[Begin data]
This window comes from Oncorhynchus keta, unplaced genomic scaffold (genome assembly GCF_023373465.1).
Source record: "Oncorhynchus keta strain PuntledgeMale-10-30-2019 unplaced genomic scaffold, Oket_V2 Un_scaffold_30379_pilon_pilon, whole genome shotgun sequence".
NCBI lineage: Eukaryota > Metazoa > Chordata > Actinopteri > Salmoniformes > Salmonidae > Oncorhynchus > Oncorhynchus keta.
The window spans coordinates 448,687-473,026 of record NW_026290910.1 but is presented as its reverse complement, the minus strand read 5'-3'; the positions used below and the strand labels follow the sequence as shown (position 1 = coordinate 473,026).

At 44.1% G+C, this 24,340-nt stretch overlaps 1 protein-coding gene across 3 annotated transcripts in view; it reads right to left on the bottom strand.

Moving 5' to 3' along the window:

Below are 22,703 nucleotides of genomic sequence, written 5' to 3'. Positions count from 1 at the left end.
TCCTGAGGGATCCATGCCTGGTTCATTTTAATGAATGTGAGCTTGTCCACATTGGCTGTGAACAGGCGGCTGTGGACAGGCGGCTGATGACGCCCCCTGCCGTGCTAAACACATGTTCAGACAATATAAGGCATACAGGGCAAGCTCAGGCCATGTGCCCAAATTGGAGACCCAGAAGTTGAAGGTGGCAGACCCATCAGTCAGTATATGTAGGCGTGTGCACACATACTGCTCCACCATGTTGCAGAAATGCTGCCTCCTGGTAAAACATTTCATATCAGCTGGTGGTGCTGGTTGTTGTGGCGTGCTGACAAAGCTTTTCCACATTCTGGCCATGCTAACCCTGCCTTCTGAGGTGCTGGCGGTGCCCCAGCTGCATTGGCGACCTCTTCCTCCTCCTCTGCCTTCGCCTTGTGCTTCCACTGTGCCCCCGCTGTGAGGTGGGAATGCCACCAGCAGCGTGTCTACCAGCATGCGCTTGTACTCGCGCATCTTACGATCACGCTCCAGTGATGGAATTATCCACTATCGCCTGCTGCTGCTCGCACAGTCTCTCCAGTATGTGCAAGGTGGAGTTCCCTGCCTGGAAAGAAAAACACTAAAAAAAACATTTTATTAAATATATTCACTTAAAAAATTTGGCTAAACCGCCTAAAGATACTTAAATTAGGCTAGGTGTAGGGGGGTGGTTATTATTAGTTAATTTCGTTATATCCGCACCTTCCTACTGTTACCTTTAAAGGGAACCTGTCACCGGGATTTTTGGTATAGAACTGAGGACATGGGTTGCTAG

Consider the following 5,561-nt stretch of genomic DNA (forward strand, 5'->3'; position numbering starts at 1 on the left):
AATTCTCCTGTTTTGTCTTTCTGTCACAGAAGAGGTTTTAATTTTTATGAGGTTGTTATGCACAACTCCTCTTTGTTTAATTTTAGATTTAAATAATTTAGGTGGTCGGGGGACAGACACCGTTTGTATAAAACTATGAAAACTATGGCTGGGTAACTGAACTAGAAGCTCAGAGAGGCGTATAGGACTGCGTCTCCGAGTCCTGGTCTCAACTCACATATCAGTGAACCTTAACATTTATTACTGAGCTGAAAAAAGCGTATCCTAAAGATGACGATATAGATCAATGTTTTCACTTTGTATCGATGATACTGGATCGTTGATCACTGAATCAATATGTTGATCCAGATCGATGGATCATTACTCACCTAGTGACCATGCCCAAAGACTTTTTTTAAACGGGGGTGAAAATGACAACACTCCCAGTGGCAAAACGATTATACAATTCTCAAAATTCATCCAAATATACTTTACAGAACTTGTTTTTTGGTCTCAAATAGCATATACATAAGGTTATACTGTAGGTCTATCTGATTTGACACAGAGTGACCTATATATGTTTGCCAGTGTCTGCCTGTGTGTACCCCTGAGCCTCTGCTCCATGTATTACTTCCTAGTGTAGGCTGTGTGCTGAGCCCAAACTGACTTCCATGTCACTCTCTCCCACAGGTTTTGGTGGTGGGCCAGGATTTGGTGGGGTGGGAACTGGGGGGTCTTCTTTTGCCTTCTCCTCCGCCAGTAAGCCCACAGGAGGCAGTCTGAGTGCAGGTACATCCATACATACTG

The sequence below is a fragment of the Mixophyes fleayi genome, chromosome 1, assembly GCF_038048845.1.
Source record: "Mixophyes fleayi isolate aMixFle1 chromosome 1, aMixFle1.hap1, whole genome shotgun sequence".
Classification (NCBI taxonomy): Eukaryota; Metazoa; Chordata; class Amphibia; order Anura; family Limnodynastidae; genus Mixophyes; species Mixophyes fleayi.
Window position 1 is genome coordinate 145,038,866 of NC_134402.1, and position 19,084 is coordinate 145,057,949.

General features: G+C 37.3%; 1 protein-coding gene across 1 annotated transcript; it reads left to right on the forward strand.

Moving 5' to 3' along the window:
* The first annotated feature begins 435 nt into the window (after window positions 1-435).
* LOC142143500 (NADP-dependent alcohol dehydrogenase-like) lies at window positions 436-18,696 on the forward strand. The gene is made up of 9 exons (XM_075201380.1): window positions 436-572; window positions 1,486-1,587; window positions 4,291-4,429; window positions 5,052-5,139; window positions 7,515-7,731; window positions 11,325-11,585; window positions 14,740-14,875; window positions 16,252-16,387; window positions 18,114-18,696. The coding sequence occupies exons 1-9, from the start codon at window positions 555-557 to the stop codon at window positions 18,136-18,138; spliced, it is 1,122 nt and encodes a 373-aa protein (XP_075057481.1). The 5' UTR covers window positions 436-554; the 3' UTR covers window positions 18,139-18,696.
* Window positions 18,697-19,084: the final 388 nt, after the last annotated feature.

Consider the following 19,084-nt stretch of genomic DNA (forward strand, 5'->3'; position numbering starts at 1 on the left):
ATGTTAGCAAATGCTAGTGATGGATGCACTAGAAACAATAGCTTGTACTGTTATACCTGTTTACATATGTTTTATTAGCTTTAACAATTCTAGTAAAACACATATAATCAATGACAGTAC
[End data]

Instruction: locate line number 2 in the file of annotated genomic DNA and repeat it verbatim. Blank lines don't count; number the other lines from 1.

Source record: "Oncorhynchus keta strain PuntledgeMale-10-30-2019 unplaced genomic scaffold, Oket_V2 Un_scaffold_30379_pilon_pilon, whole genome shotgun sequence".